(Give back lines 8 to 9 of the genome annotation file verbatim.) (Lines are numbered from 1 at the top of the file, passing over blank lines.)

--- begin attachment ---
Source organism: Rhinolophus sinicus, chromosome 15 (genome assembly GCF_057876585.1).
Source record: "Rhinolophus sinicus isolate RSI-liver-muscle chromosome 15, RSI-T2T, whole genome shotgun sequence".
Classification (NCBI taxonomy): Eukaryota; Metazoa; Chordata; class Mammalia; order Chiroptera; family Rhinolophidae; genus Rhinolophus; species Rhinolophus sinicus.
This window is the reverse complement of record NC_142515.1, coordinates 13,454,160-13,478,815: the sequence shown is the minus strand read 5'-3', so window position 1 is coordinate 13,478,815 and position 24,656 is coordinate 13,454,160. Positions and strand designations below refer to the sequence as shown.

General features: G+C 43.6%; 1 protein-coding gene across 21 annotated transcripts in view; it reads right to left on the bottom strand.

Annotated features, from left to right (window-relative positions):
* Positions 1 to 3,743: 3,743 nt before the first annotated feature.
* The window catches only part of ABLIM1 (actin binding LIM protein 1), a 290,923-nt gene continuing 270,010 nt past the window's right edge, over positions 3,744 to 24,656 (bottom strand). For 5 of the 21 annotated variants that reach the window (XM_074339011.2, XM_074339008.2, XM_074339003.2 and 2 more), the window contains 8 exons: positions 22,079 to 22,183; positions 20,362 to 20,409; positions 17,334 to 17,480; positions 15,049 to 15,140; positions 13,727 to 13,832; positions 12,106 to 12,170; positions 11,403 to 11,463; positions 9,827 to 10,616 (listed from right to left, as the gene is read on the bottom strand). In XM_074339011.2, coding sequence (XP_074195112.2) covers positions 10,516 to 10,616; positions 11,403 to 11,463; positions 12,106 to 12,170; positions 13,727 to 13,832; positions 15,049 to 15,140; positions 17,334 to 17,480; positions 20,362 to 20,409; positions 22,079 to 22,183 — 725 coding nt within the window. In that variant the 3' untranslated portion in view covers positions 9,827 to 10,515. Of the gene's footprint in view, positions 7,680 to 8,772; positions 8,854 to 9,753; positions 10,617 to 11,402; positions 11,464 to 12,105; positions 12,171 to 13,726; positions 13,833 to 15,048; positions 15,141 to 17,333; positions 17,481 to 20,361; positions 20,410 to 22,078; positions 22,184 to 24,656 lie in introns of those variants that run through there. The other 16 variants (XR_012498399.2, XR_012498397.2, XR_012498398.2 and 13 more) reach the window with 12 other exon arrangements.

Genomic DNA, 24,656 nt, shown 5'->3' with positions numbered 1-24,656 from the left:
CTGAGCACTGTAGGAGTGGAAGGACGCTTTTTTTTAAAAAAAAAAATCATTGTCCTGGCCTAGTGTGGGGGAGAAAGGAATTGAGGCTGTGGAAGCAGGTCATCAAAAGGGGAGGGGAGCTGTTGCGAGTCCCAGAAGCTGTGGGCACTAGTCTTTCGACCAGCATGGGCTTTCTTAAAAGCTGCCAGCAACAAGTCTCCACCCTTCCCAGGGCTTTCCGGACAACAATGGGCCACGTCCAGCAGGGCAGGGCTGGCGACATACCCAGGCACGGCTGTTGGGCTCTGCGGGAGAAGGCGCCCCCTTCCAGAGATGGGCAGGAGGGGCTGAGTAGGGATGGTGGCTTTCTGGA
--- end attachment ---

* The window catches only part of ABLIM1 (actin binding LIM protein 1), a 290,923-nt gene continuing 270,010 nt past the window's right edge, over positions 3,744 to 24,656 (bottom strand). For 5 of the 21 annotated variants that reach the window (XM_074339011.2, XM_074339008.2, XM_074339003.2 and 2 more), the window contains 8 exons: positions 22,079 to 22,183; positions 20,362 to 20,409; positions 17,334 to 17,480; positions 15,049 to 15,140; positions 13,727 to 13,832; positions 12,106 to 12,170; positions 11,403 to 11,463; positions 9,827 to 10,616 (listed from right to left, as the gene is read on the bottom strand). In XM_074339011.2, coding sequence (XP_074195112.2) covers positions 10,516 to 10,616; positions 11,403 to 11,463; positions 12,106 to 12,170; positions 13,727 to 13,832; positions 15,049 to 15,140; positions 17,334 to 17,480; positions 20,362 to 20,409; positions 22,079 to 22,183 — 725 coding nt within the window. In that variant the 3' untranslated portion in view covers positions 9,827 to 10,515. Of the gene's footprint in view, positions 7,680 to 8,772; positions 8,854 to 9,753; positions 10,617 to 11,402; positions 11,464 to 12,105; positions 12,171 to 13,726; positions 13,833 to 15,048; positions 15,141 to 17,333; positions 17,481 to 20,361; positions 20,410 to 22,078; positions 22,184 to 24,656 lie in introns of those variants that run through there. The other 16 variants (XR_012498399.2, XR_012498397.2, XR_012498398.2 and 13 more) reach the window with 12 other exon arrangements.

Genomic DNA, 24,656 nt, shown 5'->3' with positions numbered 1-24,656 from the left: